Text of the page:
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Revista Minelor – Mining Revue ISSN-L 1220-2053 / ISSN 2247-8590 vol. 28, issue 4 / 2022, pp. 1-13 RESEARCH ON THE QUALITY OF THE SOIL AND THE LAND RELATED TO THE MINING PERIMETERS IN VALEA JIULUI 1 2 * Liliana ROMAN , Mircea GEORGESCU University of Petroșani, Petroșani, Romania, firstname.lastname@example.org University of Petroșani, Petroșani, Romania, email@example.com DOI: 10.2478/minrv-2022-0025 Abstract: In the paper, special attention is paid to the sources that lead to soil and land degradation in Valea Jiului, as these are the components of the environment that are most affected by mining activities. Three sources of pollution are analyzed: dumps, mine yards and constructions, and mining and preparation activities chemically polluting of soil. Among the environmental changes, land degradation currently has the most important consequences for human settlements and economic activities, especially through induced subsidence processes and the presence of dumps with reduced stability. The authors of the article propose their own method for establishing a Global Land Degradation Index (GLDI) affected by mining activities in a mining perimeter (mine) taking into account the entire analyzed area (in our case Valea Jiului) and make a classification (in three classes) of this index. Keywords: soil and land degradation, global land degradation index 1. Introduction In a region, such as Valea Jiului, where the coal mining and preparation activity has been carried out for an appreciable period of time, special attention must also be paid to the sources that lead to soil and land degradation in that region, because these are the components of the environment that are most affected by mining activities. In the following, an analysis will be made of the following sources of pollution: • dumps; • mine yards and constructions; • mining and preparation activities that pollute the soil chemically. 2. Dumps The underground mining activity has unwanted repercussions on the land surface by the fact that it involves the storage of relatively large amounts of mine tailings that contribute to changes in the morphology of the land, land uses and lead to the appearance of new forms of relief. Although compared to the area corresponding to the economic area of Valea Jiului (103,200ha), mining dumps, preparations, slag deposits and abandoned quarries occupy relatively small areas (402.02ha, 0.39%) the contrast between waste rock deposits (clays, marls, sandstones) and the surrounding areas, covered by forests, is an obvious one. The economic units (predominantly the mining ones), which affected the land in Valea Jiului to the greatest extent (mines and preparations, the Paroșeni thermal power plant, forestry and household activities) and which generated/generate degraded lands of various types, are reproduced in table 1 [1,2]. Mining dumps in Valea Jiului are usually located on slopes or along valleys, with or without drainage. The elevations of the storage lands generally vary between 650m in the axis of the valleys and 750m on the 0 0 slopes. The angle of inclination of the slopes varies between 6 and 35 . In some situations, the dumps were built in such a way that they block valleys without permanent water courses, forming lakes from waters originating from precipitation (fig.1). Corresponding author: Mircea Georgescu, Prof. PhD. Eng., University of Petroșani, Petroșani, Romania, contact details (University st. no. 20, Petroșani, Romania firstname.lastname@example.org) 1 Revista Minelor – Mining Revue vol. 28, issue 4 / 2022 ISSN-L 1220-2053 / ISSN 2247-8590 pp. 1-13 The presence of these lakes is extremely unfavorable from the point of view of the stability of the dumps. The water that seeps into the dump can cause landslides or plastic or muddy flows (such landslides and muddy flows affecting the colony of Lupeni Municipality) (fig. 2). Table 1. The economic units that affected the land in Valea Jiului - updated  Economic unit Name of objective Area, ha Surface area of Technical Stability influence, ha condition Dumps resulting from tailings extracted from underground and from the surface Jieț Shaft 5,70 0,40 Activate Relatively stable Lonea I 14,90 0,38 Conservative Stable Defor Valley 2,00 0,40 Conservative Relatively stable Lonea mine Defor open pit 12,65 1,05 Conservative Relatively stable Valley of Ciort 7,19 1,11 Conservative Relatively stable Valley Arsului 2,10 2,50 Conservative Stable Petrila mine 2 East 2,10 0,30 Rehabilitated Stable Jieț West open pit 14,75 1,50 Rehabilitated Stable South Petrila mine Shaft 4 3,12 0,20 Rehabilitated Stable Auxiliary Shaft 2, 3 2,50 0,20 Rehabilitated Stable PA-1 1,74 0,10 Rehabilitated Stable Run 1,74 0,10 Rehabilitated Stable Dâlja mine PA-1, PA-2 7,90 4,80 Rehabilitated Stable Refuse heap PA-3 1,20 0,20 Rehabilitated Stable Auxiliary Shaft East 1,55 0,30 Activate Relatively stable Livezeni mine PA-nr.2,3 Maleia 2,15 0,70 Rehabilitated Relatively stable Refuse heap Piscu 2,50 3,42 Rehabilitated Relatively stable Aninoasa mine South Funicular 2,73 0,34 Rehabilitated Stable Shaft 7 West (old) 9,10 7,60 Conservative Relatively stable ValleyArsului + P8,10 15,75 1,60 Activate Relatively stable Vulcan mine Hypollit 3,10 0,30 Conservative Relatively stable Shaft7West 6,30 0,80 Conservative Relatively stable Valley Lupului 2,80 0,50 Conservative Relatively stable Paroșeni mine Funicular 1,17 0,40 Conservative Relatively stable Refuse heap 1,37 - Conservative Relatively stable 2 West Ileana 14,26 0,04 Activate Relatively stable New branch Ileana 4,61 2,12 Rehabilitated Relatively stable Lupeni mine Victoria open pit 2,48 0,02 Conservative Stable New Victoria 6,69 2,62 Conservative Stable Mierleaşu 4,70 0,30 Rehabilitated Stable Bărbăteni mine Adit 0,20 - Rehabilitated Stable Old Funicular 11,00 3,00 Conservation Stable Balomir 2,18 0,60 Conservation Stable Uricani mine Shaft7Sterminos 3,12 0,60 Conservation Relatively stable New Funicular 2,00 3,00 Conservation Relatively stable Funicular 0,15 0,30 Rehabilitated Stable Valea de Brazi mine Shaft 8 0,04 0,01 Rehabilitated Stable Poiana Mare 9,60 - Rehabilitated Stable Galbena 1,10 - Rehabilitated Stable Câmpu lui Neag mine Șesul Șerbanilor 8,60 - Rehabilitated Stable Frasin 6,80 - Rehabilitated Stable 207,84 42,11 Sum (45,17%) Dumps from coal preparation plants Preparation plants Petrila 25,50 4,00 Conservation Relatively stable Livezeni 2,50 0,70 Activate Stable Coroiești 16,50 - Activate Relatively stable Lupeni 22,10 2,00 Conservation Relatively stable Uricani 0,10 - Conservation Relatively stable Total 66,70 6,70 (14,50%) 2 Revista Minelor – Mining Revue vol. 28, issue 4 / 2022 ISSN-L 1220-2053 / ISSN 2247-8590 pp. 1-13 Waste dumps Petroșani 1,00 2,00 Activate Unstable Petrila 2,00 4,00 Activate Unstable Vulcan 1,50 3,00 Activate Unstable Lupeni 0,50 2,00 Activate Unstable Uricani 2,00 4,00 Activate Unstable Aninoasa 0,50 1,00 Activate Unstable Sum 7,50 16,00 (1,63%) Pot holes and ravines Petroșani forestry 5,00 1,00 Conservation Unstable Petrila forestry 7,00 1,50 Conservation Unstable Lupeni forestry 9,50 2,00 Conservation Unstable Sum 21,50 4,50 (4,67%) Slag and ash deposits from the power plant Power plant Paroșeni 20,00 - Activate Stable Sum 20,00 - (4,35%) Abandoned coal pits Cimpa open pit 9,30 0,75 Rehabilitated Stable Jieț Defor open pit 12,56 1,05 Rehabilitated Stable Jieț Vest open pit 6,41 0,50 Rehabilitated Stable Victoria Lupeni open pit 12,50 1,10 Rehabilitated Stable Uricani Sud open pit 4,37 0,30 Rehabilitated Stable Balomir open pit 5,25 0,60 Rehabilitated Stable Vineri open pit 0,87 0,10 Rehabilitated Stable Mîrșăveni open pit 2,50 - Rehabilitated Stable Câmpu lui Neag Zona E open pit 16,50 1,00 Rehabilitated Stable Câmpu lui Neag Zona A+C open pit 29,40 2,00 Rehabilitated Stable Galbena open pit 4,37 0,65 Rehabilitated Stable Jiri open pit 2,50 0,10 Rehabilitated Stable Buta open pit 0,95 - Rehabilitated Stable Sum 107,48 8,150 (23,36%) Land ruptures and gaps Petroșani 5,50 - Activate Relatively stable Petrila 4,30 - Activate Relatively stable Lupeni 15,30 - Activate Relatively stable Aninoasa 4,00 - Activate Relatively stable Sum 29,10 - (6,32%) Sum total 460,12 77,46 a b c Figure 1. Water accumulations in the area of Lupeni dumps (a), Valley Arsului-Lonea (b) and between the branches of the Petrila preparation dump (c) [4,5] 3 Revista Minelor – Mining Revue vol. 28, issue 4 / 2022 ISSN-L 1220-2053 / ISSN 2247-8590 pp. 1-13 a b Figure 2. Lupeni (a) and New Uricani Funicular (b) dumps affected by erosion, landslides and uneven settlement . The construction of tailing dumps was carried out with the help of funiculars or car transport (e.g. the Valley Arsului dump), thus ensuring both the transport and storage of tailings in the dump. Deposits were carried out on different alignments, and the discharge points were established according to the configuration of the land in the area of the respective alignment. To increase the storage capacity, the spilled material is generally leveled with the help of bulldozers, forming piling platforms. The platforms have widths at the lower part of 50-150m, and at the upper part of 15-50m. By leveling with the help of bulldozers, compaction is also achieved, which contributes to increasing the stability of waste heaps. A characteristic of the heaps is the fact that they are executed, as a rule, in one step, their parameters being dependent on the morphology of the land, the heights at which the funicular is mounted and the characteristics of the heaped rocks. The mentioned aspects have unfavorable repercussions on the stability of the dumps, affecting the lands in the immediate vicinity, in the area of influence. The height of the dumps varies between 3-4m and 30-40m. 0 0 0 The slope angle in the situations where plastic leaks have occurred has values of 7 -8 , but in general it is 40 - 50 . During the dumping or pushing of the waste material, a granulometric sorting takes place in the sense that the coarse material is deposited at the base of the pile, also, there is a tendency for the material to settle at angles greater than the final ones. In the case of land with a high slope, the flattening of the slope is more obvious and the material requires more room for expansion. Dumps are generally stable, and the stability reserve is above unitary. Relatively stable are those that have a small reserve of stability that can be canceled in the event of additional efforts or changes in the physical- mechanical characteristics of the piled rocks or the base ground due to the presence of water. Since the dumps are formed in a single step, due to the large difference in level the rocks tend to move from the slope, facilitating their breaking at the top where cracks and material displacements occur downstream. Because of the plasticity of the bedrock and the high height of the dump steps, crank of rocks occur in many situations. Currently (see table 1), tailing dumps from underground and surface mining (41) are active 4 (37.26ha- 18%), under conservation/rehabilitation 17 (91.51ha-44%), greened 20 (79.07ha-38%), are stable 23 (115.13ha-55%) and relatively stable 18 (92.71ha-45%). Tailings from coal preparations (5) are active 2 (19ha-28%), in conservation/rehabilitation 3 (47.7ha- 72%), is stable 1 (2.50ha-4%), with stability relative 4 (64.2ha-96%). The slag and ash deposits from the Paroșeni thermal power plant (the settling ponds) are in operation. The neighboring lands are not influenced at the moment, but the breaking of the dykes would have disastrous repercussions on them, the possibly affected surfaces being appreciable and difficult to estimate (fig.3). Figure 3. The settling pond of the Paroșeni thermal power plant  4 Revista Minelor – Mining Revue vol. 28, issue 4 / 2022 ISSN-L 1220-2053 / ISSN 2247-8590 pp. 1-13 The coal open pits (micro-open pits) in Valea Jiului, in most of them, have been freed from mining duties and tailings or household waste deposits have been created. All these warehouses have been closed and greened. The former Câmpu lui Neag open pit was filled with water, being currently used for recreation and sport fishing (fig. 4). Figure 4. Former open pit Câmpu lui Neag  The waste dumps are in operation, consisting of household waste (textile materials, paper, glass, wood scraps, metal, plastic materials, food scraps, ash, rubber, etc.), special waste from hospitals (cotton wool, diapers, dressings, paper, organic waste, plastics, etc.) and animal waste (animal carcasses, animal waste). All these deposits show a marked instability (fig. 5). Figure 5. Petrila waste dump  The pot holes and ravines, resulting from the location of some roads for the close removal of the woody mass, on the slope, represent approx. 5% (26ha, including potentially affected adjacent areas) of the total area of occupied and denatured land in Valea Jiului (fig. 6). Figure 6. Forest exploitation in the Jieț valley  5 Revista Minelor – Mining Revue vol. 28, issue 4 / 2022 ISSN-L 1220-2053 / ISSN 2247-8590 pp. 1-13 Due to the relief of Valea Jiului, most of the time the forest exploitations are located in areas with very rugged terrain where the design and location of the access roads require special caution. The construction of some roads on the slope, very close to the line of the greatest slope, on friable substrate, constituted the premise for triggering the phenomena of deep rain erosion, which had the consequence of the formation of large gullies and ravines. These formations present very steep slopes (40°- 60°) deep into the bedrock which in turn contribute to the formation of torrents during periods of heavy rainfall. Another consequence of the exploitation of the woody mass, especially if the replanting works are delayed, is that of triggering landslides (fig. 7), which, unfortunately, have not been quantified, and their assessment is difficult because they are located in hilly and mountainous areas. This danger should not be neglected even if such phenomena currently affect negligible areas of land in Valea Jiului. Figure 7. Landslides in the forest exploitation area  Land ruptures and gaps are in a slow evolution affecting the original uses of land and constructions in the exposed areas and represent 7% (29.1ha) of the affected land surface. Relatively stable and unstable formations will require mine development interventions to bring them to a stable state in order to reintroduce these lands into the economic circuit and landscape reintegration. Table 2 shows the current and initial uses of land in this category of sources of land damage in Valea Jiului. Table 2. Affected surfaces and changes of uses  Current uses Initial uses, ha Name Area, ha Forest Arable Meadow Pasture Dumps extracted from 274,54 15,00 0,50 140,54 118,50 underground, surface and coal preparation plants Slag and ash deposits 20,00 - 2,00 3,00 15,00 from the power plant (the settling ponds) Abandoned coal pits 94,18 10,00 0.50 72,30 11,38 Waste dumps 7,50 - - 4,50 3,00 Pot holes and ravines 21,50 21,50 - - - Land ruptures and gaps 29,10 - 1,50 19,20 8,40 Sum 446,82 46,50 4,50 239,54 156,28 3. Mine yards and constructions Depending on the necessary arrangements, the opening method, the technological flow from the surface and the relief of the land, the surface of these mine yards (fig.8)  can occupy from several hectares to several tens of hectares (table 3) . 6 Revista Minelor – Mining Revue vol. 28, issue 4 / 2022 ISSN-L 1220-2053 / ISSN 2247-8590 pp. 1-13 Figure 8. The mine yard (abandoned) of Lupeni preparation plant (Shaft with skip in the background)  Table 3. Areas occupied by mining premises and constructions No. Mining entity Used surface, m crt. Mine yard Constructions 1. Lonea mine 999.651 559.217 2. Petrila mine 283.758 76.129 3. South Petrila mine 754.196 59.946 4. Dâlja mine 276.383 129.003 5. Livezeni mine 421.550 116.115 6. Aninoasa mine 409.772 166.308 7. Paroșeni mine 456.591 68.416 8. Vulcan mine 558.398 218.003 9. Lupeni mine 1.114.726 713.628 10. Bărbăteni mine 311.305 96.174 11. Uricani mine 410.290 149.934 12. Valea de Brazi mine 165.326 36.974 13. Câmpu lui Neag mine 120.516 52.684 14. Petrila preparation plant 1.125.757 546.483 15. Livezeni preparation plant 320.592 65.138,20 16. Coroiești preparation plant 976.908 855.603 17. Lupeni preparation plant 788.335,62 557.374,83 18. Uricani preparation plant 400.267,95 146.867,70 Sum 9.336.880,57 4.614.000,73 Sum total 13.950.881,30m ᵙ 1395ha; 1,35% from the surface of Valea Jiului Other areas of land occupied by access roads, assembly platforms, warehouses, etc. it is estimated at approximately 79 ha. The general economic regression in Valea Jiului also led to a decrease in the population so that apart from the abandoned mining premises, important areas of land are occupied by other abandoned industrial premises (e.g. the GEROM premises, UPSRUEM, buildings belonging to the former Vâscoza enterprise from Lupeni etc.) as well as abandoned residential buildings (in all cities of Valea Jiului). Although there is no strict record of these lands, an approximation of their surface between 15 and 20ha can be made. An estimated calculation regarding the land surfaces in Valea Jiului that are/were occupied by anthropogenic activities directly or indirectly related to mining in this area shows that around 1900ha (1.84% of Valea Jiului surface) were affected by these activities, surface which, at a first estimate, would not be relevant, but as has been shown, the objectives, mostly inactive, on these lands leave a landscape and visual aspect much more significant than their extent. 7 Revista Minelor – Mining Revue vol. 28, issue 4 / 2022 ISSN-L 1220-2053 / ISSN 2247-8590 pp. 1-13 4. Mining and preparation activities that pollute the soil chemically The soil of Valea Jiului is siliceous, with a low content of iodine and fluorine, poor in humus and therefore unfavorable for the growth of cultivated plants. These aspects have as a consequence the orientation of the population in the area towards herding and implicitly the risk of soil and stream contamination through animal droppings or their improper storage. The chemical composition of the soil includes all the known elements, although they differ from one region to another, the deficiencies or excess of mineral elements being reflected in the geographic pathology of the population. In table 4, the percentage distribution of the mineral elements in the soil on the surface of some dumps and in the one that constituted their foundation before deposition (vegetable soil) is given. Table 4. Percentage distribution of mineral elements in the soil  No. The mineral element MU Determined value crt. in the soil Paroșeni Vulcan Lupeni Uricani Vegetable soil 1. SiO 61,87 64,92 67,11 65,23 64,23 2. Al O 11,22 11,81 11,86 10,98 9,81 2 3 3. Fe O 3,60 3,63 3,28 3,21 3,45 2 3 4. MgO 0,93 0,92 0,90 0,78 0,71 5. CaO 0,87 0,84 0,87 0,76 0,77 6. Na O 0,99 1,05 1,11 0,91 1,07 7. K O 1,58 1,63 1,70 1,45 1,80 8. Volatile 18,94 15,20 13,28 16,68 18,16 In addition to the physical degradation processes, in Valea Jiului there are also processes of chemical degradation of the land, through pollution with heavy metals (in the areas occupied by tailings deposits and in the mining premises), with sedimentable powders transported from the dumps or other pollutants (e.g. SO ). These processes affect soil fertility, recovery being in most cases impossible. Substances that pollute the soil are organic and inorganic in nature and have negative effects on the biological activity in the soil. The possibility of soil pollution with harmful substances resulting from the mining activity is primarily related to the presence of such substances in the material stored in the dumps, which then reach the neighboring lands through precipitation. The following will present the results of the laboratory analyses, carried out in the chemistry laboratories of the University of Petroșani and the environmental laboratory of CNH Petroșani (with the S4 Pioneer Spectrometer), of the soil samples collected both from the mining premises and the surrounding areas, as well as from tailings dumps for several years (2010-2020). It should be noted that most of the data presented here were taken from works developed during this period [8, 9, 10], with the aim of obtaining a more accurate picture of the situation regarding the quality of the soil, from a chemical point of view, in Valea Jiului (table 5). Table 5. Soil chemical analyzes in the mining perimeters in Valea Jiului (multiannual average values) Value determined in the mining perimeter MAC No. Cf. Order Parameter MU Vegetable crt. Lonea Livezeni Paroșeni Vulcan Lupeni Uricani no. soil 756/1997 1. pH unit. pH 7,09 7,13 7,06 7,13 7,12 6,98 7,56 6,5-8,5 2. Arsenic (As) 5 4 4 4 3 3 2 5 3. Barium (Ba) 501 349 322 349 322 241 343 200 4. Cobalt (Co) 13 5 5 5 5 4 6 15 5. Chromium (Cr ) 186 126 112 126 127 123 125 30 6. Copper (Cu) 5 2 0 2 0 1 1,9 20 7. Fluor (F) 78 93 94 90 62 76 78 150 mg/kg 8. Manganese (Mn) 330 310 307 310 294 288 305 900 d.s. 9. Nickel (Ni) 18 16 17 16 16 14 15 20 10. Lead (Pb) 20 21 21 21 20 19 23 20 11. Sulphur (S) 347 338 327 360 343 342 310 400 12. Tin (Sn) 9 8 9 10 8 7 7 20 13. Vanadium (V) 102 101 101 101 104 98 121 50 14. Zinc (Zn) 63 47 46 47 45 44 43 100 8 Revista Minelor – Mining Revue vol. 28, issue 4 / 2022 ISSN-L 1220-2053 / ISSN 2247-8590 pp. 1-13 From table 5, it can be seen that there are no exceedances of the concentrations of chemical elements (except barium, chromium and vanadium) compared to those established within the norms for less sensitive uses. The presence of certain elements, both in the composition of the soil and in that of the waste heaps in concentrations close in value, leads to the conclusion that there is no contamination of the soil caused by the chemical composition of the waste materials stored in the heaps. Although not directly related to mining activities, it should be remembered that there are also small areas of land polluted with petroleum products (in the vicinity of fuel depots) and transformer oils (in the vicinity of transformer stations). 5. Assessment of soil/land degradation In Valea Jiului, soil/land pollution has multiple causes, but mining and indirect activities related to it have a significant weight. The negative effects exerted by mining (mainly) on the soils/land in Valea Jiului are highlighted by: changes in the relief, manifested by the degradation of the landscape and displacement of households and industrial facilities from the mining areas; the occupation of some areas of land for the activity of mining, piling, coal storage, access roads etc., areas that thus become totally unusable for other purposes, for a long period of time, with effects on local communities; land degradation, through vertical and horizontal movements of the surface (induced subsidence) and the sliding of dumps and settling ponds, causing serious accidents and chemical soil pollution, which can affect its fertile properties for many years. The land surfaces in Valea Jiului that are/were occupied by human activities, directly or indirectly related to mining in this area, are valued at approx. 1900ha, which represents 1.84% of the surface of Valea Jiului, an area which, at first estimate, would not be relevant, but as it was shown, the objectives, mostly inactive, on these lands leave a much better landscape and visual aspect significantly than their extent. Among the different categories of soil pollution (organic, chemical and biological), the chemical one can be attributed the biggest blame (approx. 50%). Special attention must be paid to the role of mining activities in environmental degradation through the placement of tailings, the existence of abandoned quarries and tailing ponds, and subsidence induced by underground workings. The extent of land degradation processes through mining activities can be appreciated through a series of indicators such as: the surface occupied by quarries, tailings dumps and settling ponds, the surface affected by induced subsidence, the surface affected by soil, groundwater and vegetation pollution, the surface of land rehabilitated through greening actions or the surface of naturally grassed land. For a quantitative assessment of the negative effects induced by mining on land, in the specialized literature there are a series of assessments of the degree of land degradation by mining activities. The work of Andrei Costache  is noteworthy, which proposes the determination of the Land Degradation Index through mining activities (I ) by calculating some degradation indices for each objective (dump, quarry, dump instability). d.min We propose a proprietary method for establishing a Global Land Degradation Index (GLDI) affected by mining activities in a mining perimeter (mine) taking into account the entire analyzed area (in our case Valea Jiului) . This is a global index because it includes several partial indices determined for each individual objective (dump, quarry, induced subsidence, area of influence, greened area, etc.), compared because the area of each objective is related to the largest area of analyzed objectives. It is also temporary because it is determined at a given moment, it being different over time with the implementation of measures to improve the technical condition of abandoned dumps and quarries and especially with the expansion of greening works on degraded lands. The proposed calculation relationship is: 𝑛𝑛 𝑚𝑚 GLDI= ∑ 𝐼𝐼 - ∑ 𝐼𝐼 (1) 𝑖𝑖 =1 𝑖𝑖 𝑗𝑗 =1 𝑗𝑗 where: I – partial indices corresponding to the objectives that cause land degradation in a mining perimeter (mine): dumps, open pits, subsidence, areas of influence for relatively stable/unstable dumps, mine yards- constructions etc. I - partial indices corresponding to the objectives that are/were reproduced in the economic circuit: the reconstruction of the landscape as it was before the degradation, finding new uses for the land, temporary development of the affected areas etc. 9 Revista Minelor – Mining Revue vol. 28, issue 4 / 2022 ISSN-L 1220-2053 / ISSN 2247-8590 pp. 1-13 These partial indices take values from 0 (the value of the objective surface is zero) to 1 (the value of the objective surface is the maximum from the string of values of the entire analyzed area) and are calculated with the relation: 𝑆𝑆 I or I = (2) i j 𝑆𝑆 𝑚𝑚 where: S – the effective area of an objective in a mining perimeter (mine); ef S – the maximum area of the objective from the series of areas of these analyzed objectives in an max area. For Valea Jiului, considering the current concrete situation  regarding land degradation by mining and the degree of greening of these lands, it will be considered: n = 5 (dumps, open pits, subsidence, mine yards - constructions and areas of influence) and m = 1 (naturally or anthropically greened lands). For the calculation of this Index (GLDI), tables 1 and 3 were used, from which the necessary data were extracted, data which were centralized in tables 6 and 7 Table 6. GLDI calculation parameters Objective name The maximum area of an objective in Valea Jiului S , ha max Dumps 50,14 Open pits 53,72 Subsidence 15,30 Mine yards and constructions 317,41 Influence zones 40,97 Rehabilitation lands 205,30 Table 7. Land degradation index, GLDI Economic unit, Name of objective Effective area of Partial Global Land mine and objective, degradation Degradation preparation plant (S ), ha indices, I or I Index, GLDI ef i j Dumps 44,54 0,89 Open pits 21,86 0,41 1,84 Subsidence - - Lonea Mine yards and constructions 155,90 0,49 Influence zones 6,56 0,16 Rehabilitation lands 21,86 0,11 Dumps 27,60 0,55 Open pits - - 0,47 Subsidence 4,30 0,28 Petrila Mine yards and constructions 203,22 0,64 Influence zones - - Rehabilitation lands 205,30 1,00 Dumps 20,37 0,41 Open pits 6,41 0,12 0,39 Subsidence - - Petrila Sud Mine yards and constructions 25,67 0,08 Influence zones - - Rehabilitation lands 46,04 0,22 Dumps 12,58 0,25 Open pits - - 0,48 Subsidence 5,50 0,36 Dâlja Mine yards and constructions 40,54 0,13 Influence zones - - Rehabilitation lands 53,12 0,26 Dumps 6,20 0,12 Open pits - - 0,42 Subsidence - - Livezeni Mine yards and constructions 92,42 0,29 Influence zones 1,00 0,02 Rehabilitation lands 2,15 0,01 𝑚𝑚𝑚𝑚 𝑒𝑒𝑒𝑒 Revista Minelor – Mining Revue vol. 28, issue 4 / 2022 ISSN-L 1220-2053 / ISSN 2247-8590 pp. 1-13 Dumps 5,23 0,10 Open pits - - Subsidence 4,00 0,26 Aninoasa 0,31 Mine yards and constructions 57,62 0,18 Influence zones 3,42 0,08 Rehabilitation lands 62,85 0,31 Dumps 34,25 0,68 Open pits - - Subsidence - - 1,76 Vulcan Mine yards and constructions 77,64 0,24 Influence zones 34,25 0,84 Rehabilitation lands - - Dumps 21,84 0,43 Open pits - - Subsidence - - 1,69 Paroșeni + Coroiești Mine yards and constructions 235,75 0,74 Influence zones 21,84 0,53 Rehabilitation lands 1,37 0,01 Dumps 1,00 50,14 Open pits 12,50 0,23 Subsidence 1,00 15,30 Lupeni 3,57 Mine yards and constructions 1,00 317,41 Influence zones 1,00 40,97 Rehabilitation lands 134,78 0,66 Dumps 4,90 0,10 Open pits - - Subsidence - - 0,01 Bărbăteni Mine yards and constructions 40,75 0,13 Influence zones - - Rehabilitation lands 45,65 0,22 Dumps 18,40 0,37 Open pits 12,99 0,24 Subsidence - - 0,85 Uricani Mine yards and constructions 110,75 0,35 Influence zones - - Rehabilitation lands 21,87 0,11 Dumps 0,19 0,01 Open pits - - Subsidence - - 0,00 Valea de Brazi Mine yards and constructions 20,23 0,07 Influence zones - - Rehabilitation lands 20,42 0,08 Dumps 28,30 0,56 Open pits 1,00 53,72 Subsidence - - 1,13 Câmpu lui Neag Mine yards and constructions 17,32 0,05 Influence zones - - Rehabilitation lands 99,34 0,48 Table 8 presents a quantitative and qualitative classification of the degree of land degradation due to mining activities, which allowed the classification of each mining perimeter (mine) in a certain category of degradation. Table 8 Classification of land degradation according to the Degradation Index, GLDI The value of IGDT The degree of land Mining perimeter (mine) degradation 0 ≤ IGDT ≤ 1,00 small Petrila, Petrila Sud, Dâlja, Livezeni, Aninoasa, Bărbăteni, Uricani, Valea de Brazi 1,01 ≤ IGDT ≤ 2,00 medium Lonea, Vulcan, Paroșeni, Câmpu lui Neag IGDT > 2,00 large Lupeni 11 Revista Minelor – Mining Revue vol. 28, issue 4 / 2022 ISSN-L 1220-2053 / ISSN 2247-8590 pp. 1-13 6. Conclusions In Valea Jiului, soil / land pollution has multiple causes, but mining and indirect activities related to it have a significant weight. The paper analyzed the negative effects exerted by mining (mainly) on the soils / lands of Valea Jiului through: changes in the relief, manifested by the degradation of the landscape and displacement of households and industrial objects from the exploitation areas; the occupation of some areas of land for the activity of mining, dumping, coal storage, access roads, etc., areas that thus become totally unusable for other purposes, for a long period of time, with effects on local communities; land degradation, through vertical and horizontal movements of the surface and the sliding of dumps and settling ponds, causing serious accidents and chemical pollution of the soil, which can affect its fertile properties for many years. As shown, the land surfaces in Valea Jiului that are/were occupied by human activities, directly or indirectly related to mining in this area, are valued at approx. 1900ha, which represents 1.84% of the surface of Valea Jiului, an area which, at first estimate, would not be relevant, but as it was shown, the objectives, mostly inactive, on these lands leave a much better landscape and visual aspect significantly than their extent Among the environmental changes, land degradation currently has the most important consequences for human settlements and economic activities, especially through induced subsidence processes and the presence of tailings deposits with reduced stability. The calculation of the land degradation index caused by mining activities highlighted the fact that the most affected are the mining perimeters in the center and east of Valea Jiului, respectively Vulcan, Lupeni and Lonea, which also extend into the suburbs of Petrila settlements (Lonea colony, Cimpa), Jieț, Vulcan (north), Lupeni (east and north). In the last 10-12 years, the closure of the majority of mines in Valea Jiului and the upgrading of some major sources of pollution (e.g. the Coroiești preparation plant), have contributed to an important extent to reducing the impact of extractive activities on the environment (e.g. the significant decrease in the concentration of suspensions solids in the waters of the Jiu). However, with the development of alternative economic activities, new sources of imbalance at the local level appeared, namely tourism (through the chaotic expansion of accommodation units in the mountain area, in Straja and in Parâng) and the exploitation and primary processing of wood. These, together with agro-pastoral activities and legislative changes, lead to pollution phenomena (e.g. water pollution with wood waste and animal residues), but also to new changes in land use and vegetation. Thus, the change in the land ownership regime, grazing in the forest, uncontrolled cutting, burning of some land and pastoral pressure on the land have caused changes in the structure and composition of forests and meadows. References . Biro C., 2005 Rehabilitation of lands degraded by anthropogenic activities in the Petroșani mining basin, PhD thesis, University of Petroșani (in Romanian) . Georgescu, M., e.a., 2002 Evaluation of the impact of environmental pollution and socio-economic life in Valea Jiului, University of Petroșani, Grant No. 1 CNCSIS code 236 (in Romanian) . Roman L., 2022 Research on the impact of the closing of the mines in Valea Jiului on the environment, PhD thesis, University of Petroșani (in Romanian) . Costache A., 2020 Vulnerability of human settlements and social risks in the Petroșani Depression, Transversal Târgoviște Publishing House (in Romanian) . Faur F., 2009 Development of an environmental monitoring system in Valea Jiului, PhD thesis, University of Petroșani (in Romanian) . ***, 2001 Post-closure monitoring of isolated underground and surface mine constructions – S.C. I.C.P.M. S.A., Petroșani (in Romanian) 12 Revista Minelor – Mining Revue vol. 28, issue 4 / 2022 ISSN-L 1220-2053 / ISSN 2247-8590 pp. 1-13 . Georgescu M., e.a., 2001 Identification of pollution sources and evaluation of the degree of pollution of Valea Jiului, Grant no. 2, CNCSIS code 915, Petroșani (in Romanian) . Buliga (Nălboc) I.V., 2017 The study of the impact on the environment of the pollutants generated by the mining units in the west of Valea Jiului, PhD thesis, University of Petroșani (in Romanian) . Onica I., e.a., 2015 Works to develop production capacity at E.M. Lonea - Feasibility study - University of Petroșani (in Romanian) . Vereș I., e.a., 2019 Development plan of E.M. Livezeni and E.M. Vulcan – Funding contract 1363/2019, University of Petroșani (in Romanian) . ***, 2017-2022 Reports on the inventory and inspection of tailings dumps and settling ponds, Environmental Protection Agency, Hunedoara (in Romanian) This article is an open access article distributed under the Creative Commons BY SA 4.0 license. Authors retain all copyrights and agree to the terms of the above-mentioned CC BY SA 4.0 license.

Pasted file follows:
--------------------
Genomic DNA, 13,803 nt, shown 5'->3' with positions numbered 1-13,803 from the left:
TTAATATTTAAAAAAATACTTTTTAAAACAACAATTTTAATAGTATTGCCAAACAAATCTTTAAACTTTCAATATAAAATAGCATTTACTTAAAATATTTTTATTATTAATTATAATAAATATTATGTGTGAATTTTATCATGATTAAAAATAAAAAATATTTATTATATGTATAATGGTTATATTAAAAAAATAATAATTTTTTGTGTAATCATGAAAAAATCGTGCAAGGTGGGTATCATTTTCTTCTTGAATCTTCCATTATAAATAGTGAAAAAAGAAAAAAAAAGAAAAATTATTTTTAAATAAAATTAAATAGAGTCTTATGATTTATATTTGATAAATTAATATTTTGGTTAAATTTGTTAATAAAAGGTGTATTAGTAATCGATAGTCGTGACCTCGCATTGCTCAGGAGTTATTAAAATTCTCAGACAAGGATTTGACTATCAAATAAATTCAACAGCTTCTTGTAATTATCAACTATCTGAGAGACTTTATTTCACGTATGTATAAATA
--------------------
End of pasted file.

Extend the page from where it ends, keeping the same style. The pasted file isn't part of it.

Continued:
Mining Revue – de Gruyter
Published: Dec 1, 2022
Keywords: soil and land degradation; global land degradation index